Musician who wrote classic riffs for songs including The Passenger had Parkinson’s disease
Ricky Gardiner, the guitarist who performed classic riffs for albums including David Bowie’s Low and Iggy Pop’s Lust for Life, has died aged 73.
Producer Tony Visconti announced the news on social media, saying Gardiner’s wife had informed him. He described Gardiner, who had been diagnosed with Parkinson’s disease, as a “guitar genius”.
Born in Edinburgh in 1948, his first major band was the prog rock group Beggars Opera, who formed in 1969. Beginning with Act One the following year, he recorded six albums with the band, who became a cult favourite across Europe, particularly in Germany.
He was invited to play guitar on Tony Visconti’s solo album Inventory, and Visconti suggested that he perform on David Bowie’s Low – Bowie then invited him to join the recording sessions at a chateau near Paris, in 1977, later moving to Hansa studios in Berlin. Gardiner played lead guitar on the album’s first half, including the cheerful, whimsical lead line on Sound and Vision, the fanfare-like riff for opening track Speed of Life, and the cosmic solo on Always Crashing in the Same Car.
The Bowie recordings brought him into the orbit of another star, Iggy Pop, and he toured with Bowie and Pop for the latter’s album The Idiot, with Bowie on keyboards. On this famously debauched tour, Gardiner preferred to take early morning walks – “If others used [drugs], they must have been discreet. I enjoy the occasional drink but I would be quite happy if alcohol was returned to its rightful place in the laboratory,” he later said.
He then played guitar and contributed songwriting on the Bowie-produced Iggy Pop album Lust for Life later in 1977, describing the writing and recording sessions as “a joy”.
Among Gardiner’s contributions is a riff regarded to be one of the simplest and greatest of all time: the swaggering three-note motif for The Passenger, which came to him in bucolic surroundings not usually associated with Pop. “The apple trees were in bloom and I was doodling on the guitar as I gazed at the trees,” Gardiner later said. “I was not paying any attention to what I was playing. I was in a light dream enjoying the glorious spring morning. At a certain point my ear caught the chord sequence.”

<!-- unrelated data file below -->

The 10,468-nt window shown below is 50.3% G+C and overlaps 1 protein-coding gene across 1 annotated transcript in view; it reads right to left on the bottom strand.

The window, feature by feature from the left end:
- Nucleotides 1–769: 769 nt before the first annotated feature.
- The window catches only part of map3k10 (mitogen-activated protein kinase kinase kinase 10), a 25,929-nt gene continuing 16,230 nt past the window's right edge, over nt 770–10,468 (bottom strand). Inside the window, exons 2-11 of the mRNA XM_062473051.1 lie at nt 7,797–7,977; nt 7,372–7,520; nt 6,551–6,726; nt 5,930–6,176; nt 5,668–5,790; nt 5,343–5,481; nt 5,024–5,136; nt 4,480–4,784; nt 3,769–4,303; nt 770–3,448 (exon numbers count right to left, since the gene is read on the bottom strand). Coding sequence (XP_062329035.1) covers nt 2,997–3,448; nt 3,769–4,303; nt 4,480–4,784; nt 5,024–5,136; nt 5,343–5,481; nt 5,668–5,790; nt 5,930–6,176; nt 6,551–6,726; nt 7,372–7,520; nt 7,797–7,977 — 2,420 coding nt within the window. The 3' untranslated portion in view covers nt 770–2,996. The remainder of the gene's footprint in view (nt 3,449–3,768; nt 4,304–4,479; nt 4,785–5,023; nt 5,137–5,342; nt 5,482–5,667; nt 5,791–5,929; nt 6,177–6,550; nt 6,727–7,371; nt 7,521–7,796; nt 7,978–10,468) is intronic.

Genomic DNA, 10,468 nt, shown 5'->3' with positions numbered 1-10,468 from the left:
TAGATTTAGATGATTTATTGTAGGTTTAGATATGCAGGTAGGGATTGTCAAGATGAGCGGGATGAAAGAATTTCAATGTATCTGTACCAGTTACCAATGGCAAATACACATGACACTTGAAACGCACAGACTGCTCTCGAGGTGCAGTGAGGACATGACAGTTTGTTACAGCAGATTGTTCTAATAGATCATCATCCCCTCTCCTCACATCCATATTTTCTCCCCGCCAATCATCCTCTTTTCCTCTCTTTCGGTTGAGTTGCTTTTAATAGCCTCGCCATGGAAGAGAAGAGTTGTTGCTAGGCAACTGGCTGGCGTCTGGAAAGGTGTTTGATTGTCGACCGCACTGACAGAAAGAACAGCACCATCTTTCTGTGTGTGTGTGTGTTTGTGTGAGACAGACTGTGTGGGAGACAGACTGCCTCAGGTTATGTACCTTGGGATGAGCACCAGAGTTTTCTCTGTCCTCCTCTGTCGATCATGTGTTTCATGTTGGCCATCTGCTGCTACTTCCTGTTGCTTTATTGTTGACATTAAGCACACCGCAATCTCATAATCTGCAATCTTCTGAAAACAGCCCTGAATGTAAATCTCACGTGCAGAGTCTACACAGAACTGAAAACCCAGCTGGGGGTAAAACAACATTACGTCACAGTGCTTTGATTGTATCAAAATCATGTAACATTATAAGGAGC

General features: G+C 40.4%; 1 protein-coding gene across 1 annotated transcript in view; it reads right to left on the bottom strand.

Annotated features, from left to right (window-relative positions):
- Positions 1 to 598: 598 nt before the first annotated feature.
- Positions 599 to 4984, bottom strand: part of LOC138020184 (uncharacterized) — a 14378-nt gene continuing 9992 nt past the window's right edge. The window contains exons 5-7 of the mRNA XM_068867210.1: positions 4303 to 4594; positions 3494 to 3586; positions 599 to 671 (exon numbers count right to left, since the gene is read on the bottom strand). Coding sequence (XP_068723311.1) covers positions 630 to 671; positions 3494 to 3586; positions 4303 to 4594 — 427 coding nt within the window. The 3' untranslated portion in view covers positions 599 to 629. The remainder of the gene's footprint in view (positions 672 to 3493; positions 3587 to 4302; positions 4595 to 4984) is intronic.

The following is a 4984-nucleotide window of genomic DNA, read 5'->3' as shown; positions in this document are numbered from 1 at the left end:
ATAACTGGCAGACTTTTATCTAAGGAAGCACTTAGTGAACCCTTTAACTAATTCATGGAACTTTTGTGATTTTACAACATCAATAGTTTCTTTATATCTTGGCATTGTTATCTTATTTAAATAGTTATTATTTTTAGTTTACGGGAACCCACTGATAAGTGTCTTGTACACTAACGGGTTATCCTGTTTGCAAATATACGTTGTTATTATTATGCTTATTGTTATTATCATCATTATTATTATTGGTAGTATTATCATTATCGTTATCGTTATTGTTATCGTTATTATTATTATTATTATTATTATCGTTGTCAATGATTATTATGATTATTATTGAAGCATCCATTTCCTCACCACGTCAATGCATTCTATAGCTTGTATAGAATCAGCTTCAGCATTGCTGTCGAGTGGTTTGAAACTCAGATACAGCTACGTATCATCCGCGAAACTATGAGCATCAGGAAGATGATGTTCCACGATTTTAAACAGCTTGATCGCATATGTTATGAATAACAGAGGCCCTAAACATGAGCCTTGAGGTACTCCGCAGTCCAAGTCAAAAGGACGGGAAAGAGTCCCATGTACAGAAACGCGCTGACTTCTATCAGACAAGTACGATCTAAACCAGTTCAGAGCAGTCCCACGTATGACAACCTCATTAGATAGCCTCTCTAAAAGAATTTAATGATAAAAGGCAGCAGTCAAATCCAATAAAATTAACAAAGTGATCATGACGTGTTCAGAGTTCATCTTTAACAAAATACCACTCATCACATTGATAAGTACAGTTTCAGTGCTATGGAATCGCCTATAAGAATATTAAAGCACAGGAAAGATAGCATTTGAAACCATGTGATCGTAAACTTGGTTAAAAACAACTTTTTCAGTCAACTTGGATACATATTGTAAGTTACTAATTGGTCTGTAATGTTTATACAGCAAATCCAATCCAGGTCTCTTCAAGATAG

He also co-wrote the songs Success and Neighbourhood Threat, and played drums on the closing jam Fall in Love With Me. “Lust for Life benefited from a lot of spontaneity and was largely recorded as the moon was waxing towards full,” he later explained. “The song Success epitomises this jubilant energy and the album on the whole shows imaginative qualities consistent with this rising lunar energy.”
Iggy Pop paid tribute to Gardiner, writing: “Dearest Ricky, lovely, lovely man, shirtless in your coveralls, nicest guy who ever played guitar.”
Gardiner became a father and didn’t continue to tour with Bowie and Pop. He set up his own studio and began exploring the possibilities of digital production, occasionally releasing albums with collaborators – including his wife Virginia Scott – such as the ambient project Kumara. In 1995, he released Auschwitz, an instrumental work marking the 50th anniversary of the camp’s liberation that he regarded as his most important solo work.
He was diagnosed with electrosensitivity in 1998, which made him feel unwell when in proximity to electronic devices – he had to adapt his home studio to accommodate the illness. As well as recording his own versions of The Passenger, in his later years he returned to the Beggars Opera project, releasing seven further albums.